Education

Elizabeth Warren’s Misguided College Plan

Senator Elizabeth Warren speaks at the National Press Club in Washington, D.C., August 21, 2018. (Yuri Gripas/Reuters)

Elizabeth Warren may be the least jolly member of the Senate, but she is nonetheless offering up her best Santa Claus impersonation as she seeks the Democratic presidential nomination, complete with a trillion-dollar-a-decade student-loan giveaway — to be paid for by those on her naughty list.

Senator Warren proposes to pay off Americans’ student loans in a tiered fashion: Up to $50,000 in bailouts for those earning up to $100,000 a year, gradually phased out to $0.00 for those earning $250,000 a year or more. That would eliminate all student debt for about 75 percent of borrowers and provide some reduction for all but 5 percent of borrowers.

Lest this be taken as a warrant to go out and borrow big on the chance that there will be another round of debt forgiveness in the future, Senator Warren also proposes to make college free for all students, not only eliminating tuition costs but also radically expanding federal higher-education spending to cover books, student housing and living expenses, and child care — a parallel welfare state for undergraduates.

So: Free if you’ve already gone and borrowed money for it, and free if you haven’t. As the Democrats’ 2020 presidential-giveaway bidding war gets under way for real, that makes Senator Kamala Harris’s measly hundreds of billions of dollars to pay public-school teachers more look like an amuse-bouche.

Even though the facts of the so-called crisis are grossly exaggerated — as our Robert VerBruggen points out, most student-loan borrowers pay less than 5 percent of their income in student-loan debt service — the inflation of college costs is a genuine concern, and one that is of especially intense interest to the federal government ,which, thanks to the Obama administration, made itself into a monopolist in the student-loan business. But Senator Warren here proposes to put out a fire with gasoline, i.e. to mitigate the effects of inflation by dumping money on the problem.

In inflation-adjusted terms, government spending on higher education has never been higher. In has climbed by nearly $2,000 per student (in inflation-adjusted dollars) since 2001. As the Foundation for Economic Education points out, Pell Grant spending alone rose 72 percent in the few short years from 2008 to 2013. Tuition and other expenses have risen right along with that spending, driven mainly by an explosion in administrative costs. In the 1980s, there were about twice as many professors as administrators on our college payrolls; today, that number has been reversed, and there are about twice as many administrators and staff as instructors. Administrative spending has increased substantially relative to spending on instruction — and both are much higher in real per-student terms.

Most of this goes to personnel costs, with generous salaries for faculty and staff and benefits that a University of California audit called, gently, “atypical.” Senator Warren is well-positioned to know this: She was paid more than $350,000 a year to teach a single class. Harvard and other colleges are full of clever people such as Senator Warren: Offer them $1 trillion, and they will find a way to spend it. Cheap financing enables higher college prices in the same way that cheap financing enables higher housing prices — the higher-education bubble is the subprime bubble with even worse underwriting standards and, in many cases, even less valuable underlying assets.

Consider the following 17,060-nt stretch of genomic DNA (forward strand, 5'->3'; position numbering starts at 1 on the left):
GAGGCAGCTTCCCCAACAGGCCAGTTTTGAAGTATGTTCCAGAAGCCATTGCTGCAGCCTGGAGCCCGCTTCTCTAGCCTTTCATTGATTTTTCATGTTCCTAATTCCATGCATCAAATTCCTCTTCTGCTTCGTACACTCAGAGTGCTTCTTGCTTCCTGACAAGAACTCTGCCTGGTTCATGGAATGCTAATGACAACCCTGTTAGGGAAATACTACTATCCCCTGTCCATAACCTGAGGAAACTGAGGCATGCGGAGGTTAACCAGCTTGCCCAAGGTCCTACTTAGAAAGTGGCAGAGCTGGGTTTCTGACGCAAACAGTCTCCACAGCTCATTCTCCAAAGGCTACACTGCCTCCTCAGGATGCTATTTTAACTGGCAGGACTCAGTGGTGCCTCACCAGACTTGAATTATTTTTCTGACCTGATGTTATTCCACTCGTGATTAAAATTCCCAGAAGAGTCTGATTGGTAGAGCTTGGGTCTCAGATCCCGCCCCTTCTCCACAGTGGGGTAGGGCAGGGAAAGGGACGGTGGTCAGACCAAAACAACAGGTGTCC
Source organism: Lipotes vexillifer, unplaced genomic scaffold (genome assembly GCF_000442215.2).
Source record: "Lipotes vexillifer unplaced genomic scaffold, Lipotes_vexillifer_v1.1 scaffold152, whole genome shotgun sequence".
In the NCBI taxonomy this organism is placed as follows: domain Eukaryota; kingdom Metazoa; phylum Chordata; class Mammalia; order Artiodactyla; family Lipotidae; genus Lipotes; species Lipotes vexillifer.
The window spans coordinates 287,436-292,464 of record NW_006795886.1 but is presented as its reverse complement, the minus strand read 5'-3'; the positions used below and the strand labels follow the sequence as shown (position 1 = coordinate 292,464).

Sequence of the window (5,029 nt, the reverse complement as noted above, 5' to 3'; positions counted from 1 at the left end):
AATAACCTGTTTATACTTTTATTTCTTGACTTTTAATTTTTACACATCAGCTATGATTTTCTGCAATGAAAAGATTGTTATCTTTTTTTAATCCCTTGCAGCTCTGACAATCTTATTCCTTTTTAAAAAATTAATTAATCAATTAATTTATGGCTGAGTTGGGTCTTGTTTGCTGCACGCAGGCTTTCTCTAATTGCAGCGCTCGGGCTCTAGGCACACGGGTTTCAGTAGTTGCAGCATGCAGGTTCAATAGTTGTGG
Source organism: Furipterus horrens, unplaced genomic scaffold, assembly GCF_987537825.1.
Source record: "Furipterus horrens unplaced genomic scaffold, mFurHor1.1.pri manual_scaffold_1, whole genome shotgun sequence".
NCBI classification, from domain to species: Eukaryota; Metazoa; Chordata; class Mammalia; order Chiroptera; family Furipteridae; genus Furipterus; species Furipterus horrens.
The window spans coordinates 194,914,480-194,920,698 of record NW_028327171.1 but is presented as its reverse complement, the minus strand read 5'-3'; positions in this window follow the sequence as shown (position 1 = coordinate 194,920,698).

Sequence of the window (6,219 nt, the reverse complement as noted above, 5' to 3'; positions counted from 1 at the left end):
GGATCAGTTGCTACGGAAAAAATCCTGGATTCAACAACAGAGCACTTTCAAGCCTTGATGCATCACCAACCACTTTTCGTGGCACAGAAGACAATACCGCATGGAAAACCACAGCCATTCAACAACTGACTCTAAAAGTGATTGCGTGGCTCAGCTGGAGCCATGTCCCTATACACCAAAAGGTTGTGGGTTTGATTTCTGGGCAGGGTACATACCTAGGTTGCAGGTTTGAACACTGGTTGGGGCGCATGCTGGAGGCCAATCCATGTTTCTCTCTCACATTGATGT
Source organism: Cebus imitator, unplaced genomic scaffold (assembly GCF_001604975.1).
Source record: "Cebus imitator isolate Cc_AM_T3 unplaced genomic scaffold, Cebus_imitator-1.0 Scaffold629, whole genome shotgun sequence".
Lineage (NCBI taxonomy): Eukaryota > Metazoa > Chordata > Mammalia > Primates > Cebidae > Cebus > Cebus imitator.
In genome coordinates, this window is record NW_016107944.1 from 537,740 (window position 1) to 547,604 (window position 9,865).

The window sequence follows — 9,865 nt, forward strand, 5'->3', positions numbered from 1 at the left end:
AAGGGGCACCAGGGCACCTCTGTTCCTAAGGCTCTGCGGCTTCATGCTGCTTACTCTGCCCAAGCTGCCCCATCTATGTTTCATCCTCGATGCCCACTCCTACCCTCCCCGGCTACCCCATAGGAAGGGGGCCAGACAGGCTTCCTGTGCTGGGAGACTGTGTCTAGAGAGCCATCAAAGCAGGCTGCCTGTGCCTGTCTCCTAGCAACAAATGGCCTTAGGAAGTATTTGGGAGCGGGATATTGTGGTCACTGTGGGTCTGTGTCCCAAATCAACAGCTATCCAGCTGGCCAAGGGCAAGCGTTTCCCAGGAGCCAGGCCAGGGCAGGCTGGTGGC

If you want to get control over tuition inflation, try turning off the spigot. Senator Warren suggests opening it up all the way and adding some new ones.

Senator Warren proposes to pay for all this with an annual tax on the savings of certain Americans — only the wealthy ones, we are assured — a new tax that it is not even clear Congress has the constitutional power to enact and whose effects will be unpredictable and likely destructive. Such wealth taxes used to be common in Europe, but all except three have been abandoned for the most obvious reasons: They do not produce the kind of revenue they promise, they are difficult to administer (what’s Jeff Bezos’s net worth right now? What will it be in 15 minutes?), and they encourage capital flight, as France’s many millionaire expatriates can attest.

That’s a high price to pay for . . . what, exactly? We are familiar with all the fine rhetoric about higher education being the key to preparing the 21st-century work force and maximizing its productivity, but we cannot help but notice that this is being championed by the same people who have helped to make our K–12 education system the grotesque laughing stock that it is. The public schools are in effect a dysfunctional and wildly corrupt full-employment program for Democratic constituencies, and that same dynamic has driven much of the growth in college administration, too: There are a lot of deputy deans of social justice out there. We don’t need one more, much less 10,000 more.

It is ridiculous that it costs as much as it does to get a decent undergraduate education — and it is even more ridiculous that so many American families are paying the price for a decent undergraduate education without getting one. Reform is in order, but the scheme envisioned by Senator Warren is the wrong idea, to the extent that it is an idea at all and not a promissory note to Democratic primary voters as the lady from Massachusetts looks to Milwaukee and hopes for Christmas in July.

The Editors comprise the senior editorial staff of the National Review magazine and website.

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